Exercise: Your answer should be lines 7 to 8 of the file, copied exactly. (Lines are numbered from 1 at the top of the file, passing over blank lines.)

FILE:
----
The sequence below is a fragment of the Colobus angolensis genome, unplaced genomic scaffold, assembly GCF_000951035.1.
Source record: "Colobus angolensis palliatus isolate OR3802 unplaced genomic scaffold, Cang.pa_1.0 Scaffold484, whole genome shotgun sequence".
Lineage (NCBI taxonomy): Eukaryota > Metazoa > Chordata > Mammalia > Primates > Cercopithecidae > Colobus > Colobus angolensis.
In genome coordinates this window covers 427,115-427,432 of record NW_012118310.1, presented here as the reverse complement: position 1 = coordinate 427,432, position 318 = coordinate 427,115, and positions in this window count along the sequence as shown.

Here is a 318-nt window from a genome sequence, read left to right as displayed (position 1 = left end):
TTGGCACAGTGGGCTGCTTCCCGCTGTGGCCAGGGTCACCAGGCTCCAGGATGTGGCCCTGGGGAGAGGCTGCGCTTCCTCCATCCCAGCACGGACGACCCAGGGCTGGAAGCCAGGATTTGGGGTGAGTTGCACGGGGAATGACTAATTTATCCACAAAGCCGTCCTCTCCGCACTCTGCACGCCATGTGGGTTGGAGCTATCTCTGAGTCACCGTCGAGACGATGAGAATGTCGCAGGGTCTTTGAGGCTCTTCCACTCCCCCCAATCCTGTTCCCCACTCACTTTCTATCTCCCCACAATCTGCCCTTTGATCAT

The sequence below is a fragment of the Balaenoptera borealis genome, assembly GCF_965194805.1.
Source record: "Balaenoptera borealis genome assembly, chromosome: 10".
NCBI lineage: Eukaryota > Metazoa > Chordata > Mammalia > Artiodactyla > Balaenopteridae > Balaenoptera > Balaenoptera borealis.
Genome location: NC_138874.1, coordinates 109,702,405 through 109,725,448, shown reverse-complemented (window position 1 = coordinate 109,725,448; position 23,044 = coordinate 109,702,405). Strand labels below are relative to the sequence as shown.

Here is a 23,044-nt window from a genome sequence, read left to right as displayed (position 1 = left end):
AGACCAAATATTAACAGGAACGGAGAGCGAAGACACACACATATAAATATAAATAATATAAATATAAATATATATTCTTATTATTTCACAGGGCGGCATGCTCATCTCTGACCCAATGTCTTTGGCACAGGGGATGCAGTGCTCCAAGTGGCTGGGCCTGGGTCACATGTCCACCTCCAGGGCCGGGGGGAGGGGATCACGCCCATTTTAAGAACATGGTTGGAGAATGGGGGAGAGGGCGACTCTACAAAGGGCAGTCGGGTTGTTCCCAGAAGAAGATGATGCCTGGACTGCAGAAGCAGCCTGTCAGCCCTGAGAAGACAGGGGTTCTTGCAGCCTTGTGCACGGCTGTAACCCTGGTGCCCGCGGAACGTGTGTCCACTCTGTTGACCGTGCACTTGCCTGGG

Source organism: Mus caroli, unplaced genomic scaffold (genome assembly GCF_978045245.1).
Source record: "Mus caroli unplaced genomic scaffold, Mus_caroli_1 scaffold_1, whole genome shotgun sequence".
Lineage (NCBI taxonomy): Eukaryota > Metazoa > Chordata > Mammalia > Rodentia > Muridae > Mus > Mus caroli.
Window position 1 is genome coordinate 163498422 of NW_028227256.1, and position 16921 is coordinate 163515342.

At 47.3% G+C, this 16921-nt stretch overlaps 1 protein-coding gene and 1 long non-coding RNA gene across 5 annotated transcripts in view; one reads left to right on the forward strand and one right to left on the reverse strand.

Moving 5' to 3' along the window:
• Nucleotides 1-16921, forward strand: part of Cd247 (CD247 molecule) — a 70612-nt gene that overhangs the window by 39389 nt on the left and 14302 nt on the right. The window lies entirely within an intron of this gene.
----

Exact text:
The sequence below is a fragment of the Balaenoptera borealis genome, assembly GCF_965194805.1.
Source record: "Balaenoptera borealis genome assembly, chromosome: 10".